Kristen Cochrane looks at whether various laws intended to “protect” sex workers can actually make conditions more dangerous, and a new Toronto art exhibition that focuses on sex work legalization and sport mega-events.
Emy Fem is soft-spoken and articulate. We’re talking on the phone, but I already know she’s the kind of person I would want to teach me about sex.
Based in Berlin, Emy is a sex worker who holds performances and workshops on sex and intimacy, both for individuals and couples. Emy is currently part of the summer exhibition at the Toronto contemporary gallery, The Power Plant. Titled (art)work(sport)work(sex)work, the exhibition seeks to reconcile different narratives and views on the multi-faceted relationship between sex work, sport mega-events, legislation on sex work, and art. And with the upcoming mega-sport events Pan Am and Parapan Am games in Toronto this summer, the exhibition couldn’t be more timely.
But this exhibition is also extremely relevant given the recent change in Canada’s prostitution laws. Bill C-36, which was passed here in Canada at the end of 2014, is a conservative bill aimed at restricting the sex trade. Basically, the new law doesn’t penalize the sex workers themselves, but it criminalizes the individuals buying sex (otherwise known as “johns”). The bill was based on the so-called Nordic Model (similar laws exist in Sweden, Iceland and Norway, where selling sex is legal but paying for it isn’t).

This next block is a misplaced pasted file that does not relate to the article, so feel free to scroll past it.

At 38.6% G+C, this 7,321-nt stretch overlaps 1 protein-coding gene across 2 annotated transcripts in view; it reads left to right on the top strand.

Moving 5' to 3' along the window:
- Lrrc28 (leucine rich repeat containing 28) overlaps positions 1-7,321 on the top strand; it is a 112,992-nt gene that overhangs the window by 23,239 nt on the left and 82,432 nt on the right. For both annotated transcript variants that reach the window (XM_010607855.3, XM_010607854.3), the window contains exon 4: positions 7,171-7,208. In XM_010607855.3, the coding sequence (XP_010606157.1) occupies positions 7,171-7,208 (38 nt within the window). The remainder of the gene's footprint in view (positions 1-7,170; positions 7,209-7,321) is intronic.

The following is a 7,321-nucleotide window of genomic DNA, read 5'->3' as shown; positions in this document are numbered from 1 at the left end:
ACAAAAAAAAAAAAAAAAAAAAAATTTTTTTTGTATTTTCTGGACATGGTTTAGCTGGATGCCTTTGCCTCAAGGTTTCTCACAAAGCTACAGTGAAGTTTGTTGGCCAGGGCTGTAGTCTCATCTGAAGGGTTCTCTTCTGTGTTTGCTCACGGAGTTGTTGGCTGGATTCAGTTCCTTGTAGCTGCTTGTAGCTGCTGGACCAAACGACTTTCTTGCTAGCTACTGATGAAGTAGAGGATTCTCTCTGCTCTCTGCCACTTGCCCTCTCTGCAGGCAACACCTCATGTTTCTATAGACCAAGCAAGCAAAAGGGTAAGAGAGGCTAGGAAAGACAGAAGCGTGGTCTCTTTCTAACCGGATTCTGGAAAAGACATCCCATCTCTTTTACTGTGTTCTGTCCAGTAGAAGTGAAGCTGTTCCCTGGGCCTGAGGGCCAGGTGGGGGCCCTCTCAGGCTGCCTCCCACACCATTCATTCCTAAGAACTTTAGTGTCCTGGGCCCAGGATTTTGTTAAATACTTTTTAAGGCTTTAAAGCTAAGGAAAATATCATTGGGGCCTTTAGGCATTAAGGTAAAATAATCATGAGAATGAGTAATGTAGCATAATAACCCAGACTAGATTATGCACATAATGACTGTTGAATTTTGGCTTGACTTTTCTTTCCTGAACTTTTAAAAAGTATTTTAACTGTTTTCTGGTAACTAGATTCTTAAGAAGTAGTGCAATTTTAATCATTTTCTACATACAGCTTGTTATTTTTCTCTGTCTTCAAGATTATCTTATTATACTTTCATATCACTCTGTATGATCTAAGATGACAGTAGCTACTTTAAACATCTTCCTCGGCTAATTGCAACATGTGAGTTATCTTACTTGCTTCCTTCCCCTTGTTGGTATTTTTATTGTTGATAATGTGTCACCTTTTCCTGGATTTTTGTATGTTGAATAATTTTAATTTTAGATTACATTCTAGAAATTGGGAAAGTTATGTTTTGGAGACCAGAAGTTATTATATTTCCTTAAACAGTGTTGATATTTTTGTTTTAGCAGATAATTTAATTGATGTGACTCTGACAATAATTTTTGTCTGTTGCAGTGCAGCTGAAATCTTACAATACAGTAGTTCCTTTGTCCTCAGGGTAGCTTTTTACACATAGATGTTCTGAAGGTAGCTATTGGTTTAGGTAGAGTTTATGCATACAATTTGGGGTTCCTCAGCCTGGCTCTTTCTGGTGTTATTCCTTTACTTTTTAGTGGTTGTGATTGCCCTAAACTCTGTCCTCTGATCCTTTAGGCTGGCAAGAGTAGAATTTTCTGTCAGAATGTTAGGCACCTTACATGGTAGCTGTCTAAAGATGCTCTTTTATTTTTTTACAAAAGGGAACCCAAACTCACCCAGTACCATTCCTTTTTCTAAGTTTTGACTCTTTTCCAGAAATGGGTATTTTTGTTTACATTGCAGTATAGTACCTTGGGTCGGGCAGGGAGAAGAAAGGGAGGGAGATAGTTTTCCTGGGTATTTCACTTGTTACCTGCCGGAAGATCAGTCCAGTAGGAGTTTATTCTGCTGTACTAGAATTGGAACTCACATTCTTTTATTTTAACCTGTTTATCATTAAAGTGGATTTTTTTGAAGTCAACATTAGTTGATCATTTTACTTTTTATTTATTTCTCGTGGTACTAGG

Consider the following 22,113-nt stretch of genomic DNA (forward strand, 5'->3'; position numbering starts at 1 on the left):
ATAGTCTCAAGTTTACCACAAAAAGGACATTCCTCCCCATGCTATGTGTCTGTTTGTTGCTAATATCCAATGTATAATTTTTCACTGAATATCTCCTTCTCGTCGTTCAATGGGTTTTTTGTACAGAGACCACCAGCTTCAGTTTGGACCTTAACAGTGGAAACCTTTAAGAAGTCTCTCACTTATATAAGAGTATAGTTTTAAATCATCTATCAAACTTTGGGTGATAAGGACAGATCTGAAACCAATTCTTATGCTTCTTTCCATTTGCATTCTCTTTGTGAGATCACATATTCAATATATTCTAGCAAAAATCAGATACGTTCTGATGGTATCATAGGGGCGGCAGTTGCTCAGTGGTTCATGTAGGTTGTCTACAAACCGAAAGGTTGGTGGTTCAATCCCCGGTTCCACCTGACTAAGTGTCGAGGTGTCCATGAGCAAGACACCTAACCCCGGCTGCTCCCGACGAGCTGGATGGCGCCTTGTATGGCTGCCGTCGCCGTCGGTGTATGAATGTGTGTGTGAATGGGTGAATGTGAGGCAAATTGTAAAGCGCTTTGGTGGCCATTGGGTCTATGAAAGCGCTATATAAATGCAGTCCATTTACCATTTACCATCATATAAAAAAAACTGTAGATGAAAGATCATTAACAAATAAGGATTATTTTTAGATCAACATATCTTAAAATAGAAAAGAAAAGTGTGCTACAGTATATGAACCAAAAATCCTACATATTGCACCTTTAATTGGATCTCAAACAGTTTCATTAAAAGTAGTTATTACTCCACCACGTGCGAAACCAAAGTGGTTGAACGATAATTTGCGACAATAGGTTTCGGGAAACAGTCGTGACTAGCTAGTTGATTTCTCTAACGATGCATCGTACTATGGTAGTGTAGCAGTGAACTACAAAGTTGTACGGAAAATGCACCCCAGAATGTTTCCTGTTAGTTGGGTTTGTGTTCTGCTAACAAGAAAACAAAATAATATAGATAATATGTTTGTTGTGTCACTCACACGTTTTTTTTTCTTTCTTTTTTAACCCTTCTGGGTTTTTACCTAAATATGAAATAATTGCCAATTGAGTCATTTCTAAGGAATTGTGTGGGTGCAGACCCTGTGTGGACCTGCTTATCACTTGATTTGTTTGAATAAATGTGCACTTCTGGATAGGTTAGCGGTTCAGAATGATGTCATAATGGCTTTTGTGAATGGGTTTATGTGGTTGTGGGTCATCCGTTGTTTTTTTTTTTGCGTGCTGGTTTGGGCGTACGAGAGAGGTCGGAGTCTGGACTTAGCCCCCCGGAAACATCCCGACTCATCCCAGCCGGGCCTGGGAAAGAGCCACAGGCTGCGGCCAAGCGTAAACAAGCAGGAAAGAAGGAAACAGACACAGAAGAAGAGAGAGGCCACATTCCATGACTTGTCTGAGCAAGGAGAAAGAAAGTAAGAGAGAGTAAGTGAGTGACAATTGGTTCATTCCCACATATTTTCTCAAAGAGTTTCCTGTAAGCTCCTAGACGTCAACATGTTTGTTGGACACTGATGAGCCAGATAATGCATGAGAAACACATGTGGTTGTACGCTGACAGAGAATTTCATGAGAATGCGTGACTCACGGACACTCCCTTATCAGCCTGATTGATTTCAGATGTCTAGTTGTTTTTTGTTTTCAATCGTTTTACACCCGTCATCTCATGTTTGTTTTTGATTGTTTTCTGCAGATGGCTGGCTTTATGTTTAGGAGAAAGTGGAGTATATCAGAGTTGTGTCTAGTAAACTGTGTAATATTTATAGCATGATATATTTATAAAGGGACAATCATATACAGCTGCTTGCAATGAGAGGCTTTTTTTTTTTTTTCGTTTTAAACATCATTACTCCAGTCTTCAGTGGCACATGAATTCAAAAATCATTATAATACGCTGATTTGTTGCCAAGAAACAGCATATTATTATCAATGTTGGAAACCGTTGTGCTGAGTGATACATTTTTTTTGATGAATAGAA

So what are this bill’s effects?
“When you criminalize our clients you put us in bad work conditions,” Emy told me. “We must work illegally and we are not able to have legal brothels, which means we must work in illegal brothels.” She added soberly, “It brings us into a really bad situation,”
The term “brothel” might bring up sordid images for some. But the word merely refers to a safe place where people who are providing a service can do so safely. Would you want to hide in a dark alley while providing manicures or pedicures? Obvs not. Well, the same goes for blow-jobs (unless you have a specific things for dark alleys, I guess). And also, sex work isn’t just a blow job or a quickie—it can also function as a lesson, like what Emy does, where she teaches couples how to get to know each other intimately in a way that is emotionally and sexually safe.
In Germany, where Emy works, sex work has been legalized. Or so I thought…